Full Screen Image – Hair Ice, Battan Forest, Glen Convinth, Highland Scotland ©Nick Sidle
The answer is actually all three. This rare phenomenon is called hair ice and is made up of tiny filaments of ice crystals formed on and exuding from dead wood when the conditions are right, it is the infrequent occurrence of the perfect conditions that means it is so rarely seen. It arises from the pores in the wood structure where the bark has been lost. What is required is a very cold temperature below freezing, for the dead wood to be saturated with water and very wet and for the right humidity in the surrounding air which must be high. After that, this particular type of frost can form as hairs about 0.01mm in diameter so it is no surprise that if you touch it, it melts. Now comes the fungal bit. For hair ice to form, what is also required is the presence of a fungus, Exidiopsis effusa, in the wood – an association reported by a team of scientists from Switzerland and Germany and reported in the journal Biogeosciences.
Hair ice was first recognised and studied in 1918 by Alfred Wegener, perhaps better known for his work on the slightly larger in scale question of tectonic plates. He suggested an association with fungus but it is only the recent work that has finally revealed what that is. In the absence of the fungus, ice forms on the surface of the wood as an encrusting layer, only if the fungus is present then the hairs form and, subject to the temperature staying below freezing, grow. The researchers hypothesis is that the hair ice structures are stabilised by a recrystallization inhibitor that comes from the Exidiopsis effusa. The team showed the presence of complex organic compounds, lignin and tannin, in the ice and identify these as the substances preventing the formation of larger ice crystals on the surface of the wood. Lignin and tannin are metabolic products of fungal activity and Exidiopsis effusa appears to have been the organism to provide all the right conditions.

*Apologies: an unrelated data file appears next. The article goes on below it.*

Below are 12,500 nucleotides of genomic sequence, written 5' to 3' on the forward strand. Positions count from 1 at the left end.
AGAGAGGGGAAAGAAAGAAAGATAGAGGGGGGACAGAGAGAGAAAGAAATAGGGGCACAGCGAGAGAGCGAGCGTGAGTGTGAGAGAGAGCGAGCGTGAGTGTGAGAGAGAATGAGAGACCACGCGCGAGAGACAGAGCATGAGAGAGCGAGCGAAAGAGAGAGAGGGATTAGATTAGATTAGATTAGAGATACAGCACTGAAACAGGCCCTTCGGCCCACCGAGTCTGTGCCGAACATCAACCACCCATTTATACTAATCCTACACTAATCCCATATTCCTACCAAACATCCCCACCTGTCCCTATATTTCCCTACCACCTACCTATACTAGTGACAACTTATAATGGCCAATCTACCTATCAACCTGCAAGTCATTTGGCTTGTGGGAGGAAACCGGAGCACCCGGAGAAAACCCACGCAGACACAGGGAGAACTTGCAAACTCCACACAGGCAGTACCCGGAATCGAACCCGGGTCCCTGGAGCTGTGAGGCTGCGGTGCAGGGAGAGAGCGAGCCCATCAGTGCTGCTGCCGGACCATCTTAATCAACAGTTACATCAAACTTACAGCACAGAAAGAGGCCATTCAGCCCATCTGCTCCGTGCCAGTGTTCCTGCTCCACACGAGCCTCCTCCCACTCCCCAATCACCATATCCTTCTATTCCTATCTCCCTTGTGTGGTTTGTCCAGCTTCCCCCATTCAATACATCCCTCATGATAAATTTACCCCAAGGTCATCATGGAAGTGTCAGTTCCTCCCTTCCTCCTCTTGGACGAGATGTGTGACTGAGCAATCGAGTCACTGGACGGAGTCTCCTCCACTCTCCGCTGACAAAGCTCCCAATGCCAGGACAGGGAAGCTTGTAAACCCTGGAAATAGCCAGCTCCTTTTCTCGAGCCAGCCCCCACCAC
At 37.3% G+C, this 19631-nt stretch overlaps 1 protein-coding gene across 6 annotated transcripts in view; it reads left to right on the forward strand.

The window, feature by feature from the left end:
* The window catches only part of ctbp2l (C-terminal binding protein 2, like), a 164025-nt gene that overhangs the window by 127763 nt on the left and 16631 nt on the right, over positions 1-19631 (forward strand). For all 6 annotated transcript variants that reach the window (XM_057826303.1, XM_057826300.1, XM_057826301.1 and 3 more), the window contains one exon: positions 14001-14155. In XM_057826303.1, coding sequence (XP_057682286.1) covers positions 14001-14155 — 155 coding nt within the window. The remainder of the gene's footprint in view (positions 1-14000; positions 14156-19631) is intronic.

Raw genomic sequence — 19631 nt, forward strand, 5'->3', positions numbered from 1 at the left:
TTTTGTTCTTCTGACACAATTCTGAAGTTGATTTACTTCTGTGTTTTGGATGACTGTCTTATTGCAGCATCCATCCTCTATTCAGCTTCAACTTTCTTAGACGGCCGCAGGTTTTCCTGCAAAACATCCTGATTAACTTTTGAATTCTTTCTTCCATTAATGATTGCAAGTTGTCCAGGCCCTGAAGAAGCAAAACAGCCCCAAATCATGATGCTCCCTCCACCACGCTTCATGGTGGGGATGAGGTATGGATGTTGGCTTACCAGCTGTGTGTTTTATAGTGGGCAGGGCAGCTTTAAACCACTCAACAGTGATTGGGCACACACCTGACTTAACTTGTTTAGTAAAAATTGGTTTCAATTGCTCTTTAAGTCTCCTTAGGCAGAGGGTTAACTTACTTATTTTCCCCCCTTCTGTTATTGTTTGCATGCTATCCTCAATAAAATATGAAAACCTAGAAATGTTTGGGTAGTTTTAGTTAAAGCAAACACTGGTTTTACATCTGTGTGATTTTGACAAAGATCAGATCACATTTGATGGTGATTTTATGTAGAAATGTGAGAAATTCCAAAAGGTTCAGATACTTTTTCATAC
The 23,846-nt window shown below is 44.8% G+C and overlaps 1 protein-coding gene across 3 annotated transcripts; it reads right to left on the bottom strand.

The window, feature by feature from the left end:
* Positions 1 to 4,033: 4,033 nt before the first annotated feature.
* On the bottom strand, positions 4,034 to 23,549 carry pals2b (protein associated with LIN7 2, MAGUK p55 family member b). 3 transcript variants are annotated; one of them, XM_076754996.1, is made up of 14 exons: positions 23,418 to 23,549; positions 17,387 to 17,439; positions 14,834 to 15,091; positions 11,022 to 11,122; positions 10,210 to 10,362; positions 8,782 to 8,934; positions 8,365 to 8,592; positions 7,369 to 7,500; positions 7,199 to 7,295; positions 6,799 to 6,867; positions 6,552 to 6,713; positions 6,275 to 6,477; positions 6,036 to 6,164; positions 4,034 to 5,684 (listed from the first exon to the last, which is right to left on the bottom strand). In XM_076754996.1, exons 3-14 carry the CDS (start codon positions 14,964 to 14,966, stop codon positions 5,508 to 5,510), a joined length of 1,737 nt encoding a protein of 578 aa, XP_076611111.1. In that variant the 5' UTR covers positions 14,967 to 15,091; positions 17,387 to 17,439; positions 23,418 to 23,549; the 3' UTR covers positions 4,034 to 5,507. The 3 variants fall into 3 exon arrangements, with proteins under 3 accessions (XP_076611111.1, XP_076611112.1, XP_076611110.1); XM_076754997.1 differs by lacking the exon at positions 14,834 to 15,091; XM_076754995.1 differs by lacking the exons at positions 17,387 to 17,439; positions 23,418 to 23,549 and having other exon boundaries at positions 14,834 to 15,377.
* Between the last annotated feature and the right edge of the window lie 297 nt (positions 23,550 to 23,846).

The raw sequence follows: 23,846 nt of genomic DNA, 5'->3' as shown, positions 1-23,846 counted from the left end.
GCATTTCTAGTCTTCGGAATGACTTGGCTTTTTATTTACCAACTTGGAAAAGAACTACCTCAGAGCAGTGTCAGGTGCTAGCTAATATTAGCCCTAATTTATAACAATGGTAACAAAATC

Full Screen Image – Hair Ice ©Nick Sidle
For someone thinking as a scientist, this sort of discovery makes a beautiful natural phenomenon, even more a wonder of the forests. If for you complex organic compounds get in the way of appreciating a fleeting, unusual and exquisite event in the wild, then there is still the alternative name of ‘Snow Fairy’.
Fungus – Exidiopsis effusa